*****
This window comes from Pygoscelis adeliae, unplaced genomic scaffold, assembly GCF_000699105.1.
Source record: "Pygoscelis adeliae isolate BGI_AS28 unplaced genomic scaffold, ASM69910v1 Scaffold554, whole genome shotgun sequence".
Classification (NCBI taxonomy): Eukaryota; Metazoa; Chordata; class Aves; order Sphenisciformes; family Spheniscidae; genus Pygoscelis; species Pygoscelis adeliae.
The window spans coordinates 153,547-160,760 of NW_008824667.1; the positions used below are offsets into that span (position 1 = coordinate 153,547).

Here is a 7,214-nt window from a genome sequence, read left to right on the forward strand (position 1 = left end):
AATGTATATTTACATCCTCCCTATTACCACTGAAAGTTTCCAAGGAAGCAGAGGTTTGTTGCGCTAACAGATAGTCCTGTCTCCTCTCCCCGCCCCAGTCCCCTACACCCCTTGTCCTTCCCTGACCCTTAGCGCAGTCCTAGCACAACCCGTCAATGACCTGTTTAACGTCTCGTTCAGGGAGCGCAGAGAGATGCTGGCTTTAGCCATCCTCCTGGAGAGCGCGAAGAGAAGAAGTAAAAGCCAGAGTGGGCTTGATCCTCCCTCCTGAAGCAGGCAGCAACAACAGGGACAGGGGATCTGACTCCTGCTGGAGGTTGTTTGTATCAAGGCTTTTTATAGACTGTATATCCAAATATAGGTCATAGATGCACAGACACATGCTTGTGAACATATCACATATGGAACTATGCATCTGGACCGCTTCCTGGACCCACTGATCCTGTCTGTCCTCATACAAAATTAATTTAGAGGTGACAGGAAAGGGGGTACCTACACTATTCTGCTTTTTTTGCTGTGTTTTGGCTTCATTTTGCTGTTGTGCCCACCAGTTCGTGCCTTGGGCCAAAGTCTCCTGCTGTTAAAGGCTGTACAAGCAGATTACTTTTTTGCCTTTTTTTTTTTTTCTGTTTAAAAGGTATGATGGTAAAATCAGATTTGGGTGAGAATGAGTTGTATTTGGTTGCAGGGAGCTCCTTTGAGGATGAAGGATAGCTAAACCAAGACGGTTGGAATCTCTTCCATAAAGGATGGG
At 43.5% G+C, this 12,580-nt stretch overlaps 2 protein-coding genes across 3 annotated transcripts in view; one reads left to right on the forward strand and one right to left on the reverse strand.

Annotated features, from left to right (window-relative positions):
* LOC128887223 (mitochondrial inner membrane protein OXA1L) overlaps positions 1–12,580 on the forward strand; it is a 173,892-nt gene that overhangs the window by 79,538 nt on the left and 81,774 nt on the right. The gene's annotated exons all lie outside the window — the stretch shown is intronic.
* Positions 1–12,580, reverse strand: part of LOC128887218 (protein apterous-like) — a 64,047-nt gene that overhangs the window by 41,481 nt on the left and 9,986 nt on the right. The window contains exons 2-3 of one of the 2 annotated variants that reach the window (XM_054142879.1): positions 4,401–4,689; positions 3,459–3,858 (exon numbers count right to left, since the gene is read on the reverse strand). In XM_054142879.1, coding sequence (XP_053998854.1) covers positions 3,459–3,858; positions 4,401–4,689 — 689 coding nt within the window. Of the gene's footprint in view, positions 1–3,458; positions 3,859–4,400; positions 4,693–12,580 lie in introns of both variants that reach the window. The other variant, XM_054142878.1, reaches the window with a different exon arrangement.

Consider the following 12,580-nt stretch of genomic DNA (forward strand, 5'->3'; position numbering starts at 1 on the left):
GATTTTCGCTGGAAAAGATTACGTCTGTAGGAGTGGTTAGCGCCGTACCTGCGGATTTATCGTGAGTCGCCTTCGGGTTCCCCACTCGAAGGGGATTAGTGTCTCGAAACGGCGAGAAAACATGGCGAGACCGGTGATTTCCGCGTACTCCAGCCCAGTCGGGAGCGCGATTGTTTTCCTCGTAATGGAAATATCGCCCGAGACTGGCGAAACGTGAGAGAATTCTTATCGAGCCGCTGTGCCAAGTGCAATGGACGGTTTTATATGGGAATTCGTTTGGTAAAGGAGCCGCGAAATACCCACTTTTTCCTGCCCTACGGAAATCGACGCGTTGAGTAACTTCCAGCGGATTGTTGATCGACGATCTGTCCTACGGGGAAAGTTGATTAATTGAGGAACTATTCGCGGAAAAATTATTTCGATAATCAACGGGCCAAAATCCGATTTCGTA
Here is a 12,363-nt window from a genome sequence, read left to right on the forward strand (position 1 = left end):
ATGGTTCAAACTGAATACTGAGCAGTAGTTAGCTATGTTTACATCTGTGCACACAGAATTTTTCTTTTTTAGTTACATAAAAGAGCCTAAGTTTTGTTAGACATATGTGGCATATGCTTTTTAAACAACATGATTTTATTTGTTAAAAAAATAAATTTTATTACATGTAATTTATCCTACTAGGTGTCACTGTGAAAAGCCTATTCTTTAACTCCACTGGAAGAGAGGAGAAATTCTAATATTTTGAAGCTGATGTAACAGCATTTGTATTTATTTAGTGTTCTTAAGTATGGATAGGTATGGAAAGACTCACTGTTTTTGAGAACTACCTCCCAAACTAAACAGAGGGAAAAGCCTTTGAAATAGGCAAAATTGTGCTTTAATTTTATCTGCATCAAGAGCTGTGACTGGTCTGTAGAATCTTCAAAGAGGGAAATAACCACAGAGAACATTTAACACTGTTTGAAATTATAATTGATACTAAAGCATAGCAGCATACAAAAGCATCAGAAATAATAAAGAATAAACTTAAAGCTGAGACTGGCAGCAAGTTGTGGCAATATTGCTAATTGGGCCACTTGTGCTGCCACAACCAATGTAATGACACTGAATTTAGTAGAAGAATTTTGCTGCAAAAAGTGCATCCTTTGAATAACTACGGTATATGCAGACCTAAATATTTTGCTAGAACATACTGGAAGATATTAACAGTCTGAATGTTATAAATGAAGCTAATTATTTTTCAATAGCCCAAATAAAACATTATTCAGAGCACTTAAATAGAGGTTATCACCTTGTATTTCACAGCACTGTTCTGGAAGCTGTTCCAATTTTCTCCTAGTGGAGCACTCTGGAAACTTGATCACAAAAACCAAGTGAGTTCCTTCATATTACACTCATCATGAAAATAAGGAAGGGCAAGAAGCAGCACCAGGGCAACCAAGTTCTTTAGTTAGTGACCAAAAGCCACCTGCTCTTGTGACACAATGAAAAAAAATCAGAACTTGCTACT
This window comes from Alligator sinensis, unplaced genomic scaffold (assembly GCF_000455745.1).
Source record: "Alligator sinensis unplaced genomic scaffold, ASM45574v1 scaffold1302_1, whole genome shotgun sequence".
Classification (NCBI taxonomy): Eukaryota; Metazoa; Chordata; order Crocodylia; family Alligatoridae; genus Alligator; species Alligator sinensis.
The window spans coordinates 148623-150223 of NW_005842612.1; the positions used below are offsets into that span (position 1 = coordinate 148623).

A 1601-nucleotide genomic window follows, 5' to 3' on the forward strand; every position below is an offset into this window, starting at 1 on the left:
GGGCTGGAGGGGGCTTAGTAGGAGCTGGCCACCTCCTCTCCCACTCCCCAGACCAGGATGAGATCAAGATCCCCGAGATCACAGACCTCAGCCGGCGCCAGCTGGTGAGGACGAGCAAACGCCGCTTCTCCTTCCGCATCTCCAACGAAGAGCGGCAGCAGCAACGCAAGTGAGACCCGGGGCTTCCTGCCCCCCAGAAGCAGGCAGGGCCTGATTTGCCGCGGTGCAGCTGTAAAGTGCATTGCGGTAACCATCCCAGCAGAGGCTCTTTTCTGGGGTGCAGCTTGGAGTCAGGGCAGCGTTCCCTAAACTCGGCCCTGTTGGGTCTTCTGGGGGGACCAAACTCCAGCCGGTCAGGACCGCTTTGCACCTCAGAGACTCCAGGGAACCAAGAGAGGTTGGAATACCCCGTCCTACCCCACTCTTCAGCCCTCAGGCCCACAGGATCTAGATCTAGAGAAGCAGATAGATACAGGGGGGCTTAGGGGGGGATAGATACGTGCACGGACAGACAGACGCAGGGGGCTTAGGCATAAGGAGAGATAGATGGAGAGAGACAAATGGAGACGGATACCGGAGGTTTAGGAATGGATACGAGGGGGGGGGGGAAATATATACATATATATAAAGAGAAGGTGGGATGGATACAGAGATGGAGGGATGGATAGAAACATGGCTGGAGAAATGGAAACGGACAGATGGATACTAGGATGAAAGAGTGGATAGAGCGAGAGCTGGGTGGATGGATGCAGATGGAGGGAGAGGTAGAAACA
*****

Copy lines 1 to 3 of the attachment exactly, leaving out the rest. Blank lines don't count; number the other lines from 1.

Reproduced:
This window comes from Pygoscelis adeliae, unplaced genomic scaffold, assembly GCF_000699105.1.
Source record: "Pygoscelis adeliae isolate BGI_AS28 unplaced genomic scaffold, ASM69910v1 Scaffold554, whole genome shotgun sequence".
Classification (NCBI taxonomy): Eukaryota; Metazoa; Chordata; class Aves; order Sphenisciformes; family Spheniscidae; genus Pygoscelis; species Pygoscelis adeliae.